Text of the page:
The goal of this review is to highlight four primary topics related to biobanking: (i) the evolution of biobanking, (ii) bioethical issues related to biobanking, (iii) biobank organization, and (iv) imaging biobanks.
The evolution of biobanking
The last several decades have seen tremendous improvements in the collection and storage of human samples, allowing the worldwide scientific community to obtain very important results in the field of medical research. Today we can collect, store, and preserve tissues, cells, DNA, proteins, and other subcellular components on a long-term basis . In this section, we will discuss how biobanking evolved over time both for cell lines and specimens and how biosamples need to be qualified. We will also discuss the decentralized evolution of biobanking and the consequent requirement of standard procedures for the harmonization of sample collection and usage.
Cell line biobanking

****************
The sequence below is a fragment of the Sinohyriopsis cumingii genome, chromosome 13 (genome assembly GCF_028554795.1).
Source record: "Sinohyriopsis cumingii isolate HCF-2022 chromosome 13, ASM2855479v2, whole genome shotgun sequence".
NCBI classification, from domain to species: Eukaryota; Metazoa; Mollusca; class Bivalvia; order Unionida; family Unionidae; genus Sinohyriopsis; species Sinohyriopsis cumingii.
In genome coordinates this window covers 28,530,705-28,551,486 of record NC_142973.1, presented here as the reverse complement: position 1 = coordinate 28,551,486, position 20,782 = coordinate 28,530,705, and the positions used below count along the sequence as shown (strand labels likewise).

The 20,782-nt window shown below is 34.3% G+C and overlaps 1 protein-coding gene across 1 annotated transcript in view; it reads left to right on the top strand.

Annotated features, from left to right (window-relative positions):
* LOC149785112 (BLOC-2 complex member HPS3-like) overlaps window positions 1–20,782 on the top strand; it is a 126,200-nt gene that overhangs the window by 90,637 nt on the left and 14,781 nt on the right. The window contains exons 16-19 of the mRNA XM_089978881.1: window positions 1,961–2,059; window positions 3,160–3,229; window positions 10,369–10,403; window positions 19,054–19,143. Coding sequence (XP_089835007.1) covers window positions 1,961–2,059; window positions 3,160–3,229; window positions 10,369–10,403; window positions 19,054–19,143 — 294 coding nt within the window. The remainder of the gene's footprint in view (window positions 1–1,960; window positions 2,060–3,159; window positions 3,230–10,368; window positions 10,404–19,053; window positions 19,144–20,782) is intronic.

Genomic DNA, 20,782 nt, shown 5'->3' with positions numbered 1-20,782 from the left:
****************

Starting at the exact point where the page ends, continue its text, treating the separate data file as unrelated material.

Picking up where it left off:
The history of cell line biobanking started with generation of the HeLa cell line in 1951 at Johns Hopkins Hospital, where the medical staff obtained the first cancer cell line from a patient named Henrietta Lacks (HeLa). Cancer cells were obtained without her consent after surgery and cultured in the lab using an experimental approach that made the cells immortal, thereby achieving, for the first time, an in vitro cancer model system for research . The HeLa cell line is used worldwide in the research laboratories because it is easy to grow and offers an optimal and stable model system for in vitro research experiments. Thanks to the epochal HeLa cell line, scientific results have been gained with crucial advantages for global health, including the development of polio vaccines . The success of the HeLa cell line encouraged the stabilization and use of immortalized cell lines for medical research, particularly during the 70 s and 80 s when several continuous cancer cell lines were established. The growing number of newly generated cell lines underscored the need for an impartial organization that could guarantee the origin and quality of each model system. In this way, the evolution of cell line biobanks highlights the importance of standardizing technical procedures and ensuring data reproducibility in medical research. The first step for procedure harmonization was the institution of official cell line biobanks. The first was the American Type Culture Collection (ATCC) that was established with the aim of providing certified model systems to the scientific community. Currently, major cell line repositories include: (i) the ATCC (USA), (ii) the Leibniz-Institute DSMZ (Deutsche Sammlung von Mikroorganismen und Zellkulturen); (iii) the European Collection of Cell Cultures (ECACC); (iv) the Japanese Cancer Research Resources Bank (JCRB); RIKEN BioResource Center (Japan); and (v) the Korean Cell Line Bank (KCLB). These repositories still represent international references that guarantee authentic and highly controlled in vitro model systems for medical research, with appropriate certification including disease-associated data, karyotyping, immunoprofiles, unique molecular or genetic alterations, growing conditions, and mycoplasma testing . Expanding the scientific interest toward other sources of biological material, it is important to consider the evolutionary process of biospecimen biobanks.